Why Sugar Is Poison to Depression


Sugar_2xmacroI have a theory: Many people who suffer from chronic severe depression and anxiety are allergic to sugar and foods like white flour that the human body processes like sugar.

Like most of my theories, I have tested this one on my 13-year-old son, because his brain is most like mine in our family (poor guy). After he has consumed three pumpkin muffins, his character completely changes, like the Green Goblin (Norman Osborn) in Spider-Man. Depending on the amount of fructose corn syrup in the muffins, his head sometimes spins around like Linda Blair in The Exorcist, and his pupils can do a 360 in the eye sockets. He is horribly obnoxious for about three hours—twerking at the refrigerator, riding his lacrosse stick like a horse through the living room–and then he starts sobbing: “I hate my life!! Someone please shoot me!” Often the next morning he will wake up hung over, with purple circles under his swollen eyes.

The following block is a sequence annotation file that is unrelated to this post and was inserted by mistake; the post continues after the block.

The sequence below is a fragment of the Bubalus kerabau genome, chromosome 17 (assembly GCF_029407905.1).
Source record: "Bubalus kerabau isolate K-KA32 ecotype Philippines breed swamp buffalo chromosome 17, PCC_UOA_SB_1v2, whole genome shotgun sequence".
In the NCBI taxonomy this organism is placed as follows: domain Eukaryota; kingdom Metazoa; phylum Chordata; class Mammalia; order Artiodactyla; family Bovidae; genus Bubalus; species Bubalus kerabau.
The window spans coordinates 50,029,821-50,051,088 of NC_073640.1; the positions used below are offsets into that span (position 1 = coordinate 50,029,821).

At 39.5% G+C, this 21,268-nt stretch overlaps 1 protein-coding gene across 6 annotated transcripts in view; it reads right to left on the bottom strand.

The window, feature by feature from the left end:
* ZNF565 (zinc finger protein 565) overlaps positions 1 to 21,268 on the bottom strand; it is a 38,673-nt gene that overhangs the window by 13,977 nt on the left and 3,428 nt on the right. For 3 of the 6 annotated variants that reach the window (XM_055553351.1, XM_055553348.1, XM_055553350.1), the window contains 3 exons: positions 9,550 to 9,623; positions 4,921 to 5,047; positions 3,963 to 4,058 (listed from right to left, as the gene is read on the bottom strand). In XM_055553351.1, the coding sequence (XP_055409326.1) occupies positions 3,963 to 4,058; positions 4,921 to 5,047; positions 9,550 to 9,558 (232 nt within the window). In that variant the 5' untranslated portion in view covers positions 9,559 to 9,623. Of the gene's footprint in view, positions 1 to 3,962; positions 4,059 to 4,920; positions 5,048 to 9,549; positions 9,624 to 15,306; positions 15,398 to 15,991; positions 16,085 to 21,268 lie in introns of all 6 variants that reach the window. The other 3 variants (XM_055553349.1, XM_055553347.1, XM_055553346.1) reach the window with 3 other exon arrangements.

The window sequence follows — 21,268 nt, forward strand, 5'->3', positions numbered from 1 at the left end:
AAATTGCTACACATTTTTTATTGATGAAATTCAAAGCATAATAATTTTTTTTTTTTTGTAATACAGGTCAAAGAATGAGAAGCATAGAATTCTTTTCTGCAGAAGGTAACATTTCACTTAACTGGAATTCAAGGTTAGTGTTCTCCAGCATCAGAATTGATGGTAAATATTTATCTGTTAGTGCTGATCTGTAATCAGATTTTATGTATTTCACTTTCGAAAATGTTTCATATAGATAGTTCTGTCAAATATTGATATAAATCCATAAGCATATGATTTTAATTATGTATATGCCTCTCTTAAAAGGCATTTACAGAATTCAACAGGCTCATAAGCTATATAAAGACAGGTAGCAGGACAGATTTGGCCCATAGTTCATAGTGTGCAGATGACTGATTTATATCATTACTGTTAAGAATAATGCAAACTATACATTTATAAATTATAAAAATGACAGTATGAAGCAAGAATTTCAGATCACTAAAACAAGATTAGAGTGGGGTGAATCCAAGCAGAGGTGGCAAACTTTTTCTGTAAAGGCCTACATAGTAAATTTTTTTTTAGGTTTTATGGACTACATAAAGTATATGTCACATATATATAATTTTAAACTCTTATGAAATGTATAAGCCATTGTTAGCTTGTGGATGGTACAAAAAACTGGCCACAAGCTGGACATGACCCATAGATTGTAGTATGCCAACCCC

You would think that two somewhat intelligent parents would have picked up on this connection between his behavior and his diet in the first decade of his life, but it has only been in the last year we’ve been documenting the experiment. It’s harder than you think to get your kid excited about vegetables and steer him away from any kind of food offered in a vending machine. Whenever we try to encourage positive eating habits, something seems to go terribly wrong. Like the time we thought we’d have a fun family outing at Potbellies.

Eric: “David, do you think you could get a salad?”

Katherine (11-years-old): “I’m getting a sub!”

David (crying): “It’s not fair! I hate my brain!”

Eric: “Well, Katherine didn’t get the skinny gene.”

Katherine (crying): “You think I’m fat!”

Eric: “Let’s just go home.

Continue reading …

Share this:

Therese Borchard
I am a writer and chaplain trying to live a simple life in Annapolis, Maryland.

More about me...




February 23, 2024
November 24, 2023
Everything Is Grace: Cultivating Gratitude From a Greater Altitude
June 11, 2023
Do One Thing Every Day That Scares You
May 20, 2023
Please Let Me Cry
February 16, 2023
Love Being Loving

Related Posts

4 Responses
  1. Kathryn Mollenhauer